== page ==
# Thread: Partition of a set

1. ## Partition of a set

The question is to determine whether $\mathcal{A}$ is a partition of the set $A$.

$A = \mathbb{R}$ and $\mathcal{A} = \{S_y : y \epsilon \mathbb{R}\}$, where $S_y = \{x \epsilon \mathbb{R} : |x| = |y|\}$.

I understand what it means to be a partition, but I'm not sure what $\mathcal{A}$, or particularly, $S_y$ means.

Does this mean $\mathcal{A} = \{ \{1, 1\}, \{1.1, 1.1\}, \{1.2, 1.2\}, ..., \{-1, 1\}, \{-1.1, 1.1\}, \{-1.2, 1.2\}, ... \{1, -1\}, \{1.1, -1.1\}, ... \{-1, -1\}, ... \{-5.4, 5.4\} \}$? Where I just find any real number pair so that their absolute values are equal?

2. ## Re: Partition of a set

$S_x = \{ x, -x \} \text{ for } x \in \mathbb{R}, x \ne 0. \ S_0 = \{ 0 \}. \ \mathcal{A} = \{ S_y : y \in \mathbb{R} \}.$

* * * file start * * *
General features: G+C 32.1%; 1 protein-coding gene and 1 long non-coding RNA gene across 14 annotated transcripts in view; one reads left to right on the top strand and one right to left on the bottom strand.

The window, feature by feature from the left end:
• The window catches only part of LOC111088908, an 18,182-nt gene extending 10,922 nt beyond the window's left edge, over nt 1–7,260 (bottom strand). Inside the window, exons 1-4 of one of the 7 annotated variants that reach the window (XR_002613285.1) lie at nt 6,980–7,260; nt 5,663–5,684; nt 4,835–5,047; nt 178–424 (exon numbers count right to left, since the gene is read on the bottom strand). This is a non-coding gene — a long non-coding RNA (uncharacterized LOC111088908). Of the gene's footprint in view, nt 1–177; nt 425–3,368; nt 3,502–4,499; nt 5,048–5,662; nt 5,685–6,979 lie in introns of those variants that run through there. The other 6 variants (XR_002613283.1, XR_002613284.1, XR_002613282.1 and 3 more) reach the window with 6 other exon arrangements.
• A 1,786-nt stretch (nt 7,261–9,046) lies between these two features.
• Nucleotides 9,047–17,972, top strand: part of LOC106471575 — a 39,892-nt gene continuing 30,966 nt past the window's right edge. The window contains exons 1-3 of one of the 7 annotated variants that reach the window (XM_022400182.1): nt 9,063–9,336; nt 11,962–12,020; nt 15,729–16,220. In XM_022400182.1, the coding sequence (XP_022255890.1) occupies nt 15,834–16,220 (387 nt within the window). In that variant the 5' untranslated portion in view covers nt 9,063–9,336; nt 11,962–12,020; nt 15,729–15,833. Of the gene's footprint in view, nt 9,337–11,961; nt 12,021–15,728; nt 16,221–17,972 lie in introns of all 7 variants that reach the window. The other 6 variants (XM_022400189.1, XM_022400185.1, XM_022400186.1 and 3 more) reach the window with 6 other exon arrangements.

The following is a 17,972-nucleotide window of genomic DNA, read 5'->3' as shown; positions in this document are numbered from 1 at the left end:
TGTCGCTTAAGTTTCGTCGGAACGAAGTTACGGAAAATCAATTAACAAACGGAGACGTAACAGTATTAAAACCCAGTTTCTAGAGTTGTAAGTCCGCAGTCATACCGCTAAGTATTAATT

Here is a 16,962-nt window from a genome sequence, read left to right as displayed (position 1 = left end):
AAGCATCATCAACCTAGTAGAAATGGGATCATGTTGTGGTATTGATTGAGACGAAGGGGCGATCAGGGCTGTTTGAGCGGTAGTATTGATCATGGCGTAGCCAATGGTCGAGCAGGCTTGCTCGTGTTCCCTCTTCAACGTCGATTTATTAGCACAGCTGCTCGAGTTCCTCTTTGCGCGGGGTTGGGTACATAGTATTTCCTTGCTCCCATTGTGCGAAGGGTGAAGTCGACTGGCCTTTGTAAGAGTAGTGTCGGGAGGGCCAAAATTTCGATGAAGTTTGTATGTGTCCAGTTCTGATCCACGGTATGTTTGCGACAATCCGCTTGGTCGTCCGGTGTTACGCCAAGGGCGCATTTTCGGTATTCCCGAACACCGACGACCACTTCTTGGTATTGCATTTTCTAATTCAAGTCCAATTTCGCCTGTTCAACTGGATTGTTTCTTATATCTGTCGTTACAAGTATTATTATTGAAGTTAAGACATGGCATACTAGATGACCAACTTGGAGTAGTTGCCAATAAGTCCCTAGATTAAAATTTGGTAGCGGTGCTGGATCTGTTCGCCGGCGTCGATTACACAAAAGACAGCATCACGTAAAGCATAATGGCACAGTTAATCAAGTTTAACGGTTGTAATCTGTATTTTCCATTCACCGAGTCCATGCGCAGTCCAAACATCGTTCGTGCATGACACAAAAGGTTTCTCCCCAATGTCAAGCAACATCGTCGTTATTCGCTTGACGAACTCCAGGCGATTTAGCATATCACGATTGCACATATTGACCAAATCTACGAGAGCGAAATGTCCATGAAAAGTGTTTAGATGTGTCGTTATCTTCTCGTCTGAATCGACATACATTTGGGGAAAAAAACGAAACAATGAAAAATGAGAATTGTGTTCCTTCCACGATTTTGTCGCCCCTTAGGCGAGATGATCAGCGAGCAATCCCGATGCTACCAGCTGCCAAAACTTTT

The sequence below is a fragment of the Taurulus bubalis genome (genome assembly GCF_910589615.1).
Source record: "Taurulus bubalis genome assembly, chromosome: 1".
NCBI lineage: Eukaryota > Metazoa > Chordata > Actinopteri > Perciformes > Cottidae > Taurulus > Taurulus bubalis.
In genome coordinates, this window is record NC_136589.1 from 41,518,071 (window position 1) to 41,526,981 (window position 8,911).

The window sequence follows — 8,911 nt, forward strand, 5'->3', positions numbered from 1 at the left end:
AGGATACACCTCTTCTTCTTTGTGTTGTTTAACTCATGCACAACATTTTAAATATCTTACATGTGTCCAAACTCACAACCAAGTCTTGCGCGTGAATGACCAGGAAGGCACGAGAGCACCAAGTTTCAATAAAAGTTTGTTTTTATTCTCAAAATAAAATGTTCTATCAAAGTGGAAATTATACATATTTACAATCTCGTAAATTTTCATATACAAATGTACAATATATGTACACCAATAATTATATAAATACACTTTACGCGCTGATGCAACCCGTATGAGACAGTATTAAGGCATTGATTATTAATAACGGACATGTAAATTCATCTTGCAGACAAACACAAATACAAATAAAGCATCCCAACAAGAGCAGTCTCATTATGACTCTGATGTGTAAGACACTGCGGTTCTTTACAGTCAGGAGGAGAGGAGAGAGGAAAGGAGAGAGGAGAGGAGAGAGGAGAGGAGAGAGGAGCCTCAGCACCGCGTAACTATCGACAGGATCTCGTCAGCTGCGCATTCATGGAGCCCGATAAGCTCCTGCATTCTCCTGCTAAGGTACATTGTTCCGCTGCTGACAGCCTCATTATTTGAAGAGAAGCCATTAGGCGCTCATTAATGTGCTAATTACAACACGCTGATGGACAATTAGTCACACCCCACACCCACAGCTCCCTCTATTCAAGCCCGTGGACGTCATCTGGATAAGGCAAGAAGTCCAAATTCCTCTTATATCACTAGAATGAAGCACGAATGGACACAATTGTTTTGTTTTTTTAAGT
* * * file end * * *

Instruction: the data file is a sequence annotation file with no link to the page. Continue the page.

$\text{Since } S_x = S_{-x} \text{ for } x \ne 0, \text{ have that }$

$\mathcal{A} = \{ S_y : y \in \mathbb{R} \} = \{ S_y : y \in \mathbb{R}, y \ge 0 \}.$

Are those sets in $\mathcal{A}$ disjoint? Non-empty? Does their union equal the whole set (in this case, $\mathbb{R}$)? If so, then $\mathcal{A}$ is a partition of $\mathbb{R}.$

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The only potentially confusing thing here is that the original definition of $\mathcal{A}$ had redundancies - two different names for the same set - and so that might seem to make it not a partition. However, a set with redundant (even if differently named) elements is the same as the set with unique elements.

i.e. If a = -2, b = -2, then U = {a, b} = { -2, -2 } = { -2 } = { a }.

Likewise: If A = {5, -2}, B = {5, -2}, then V = {A, B} = { {5,-2}, {5,-2} } = { {5,-2} } = { A }.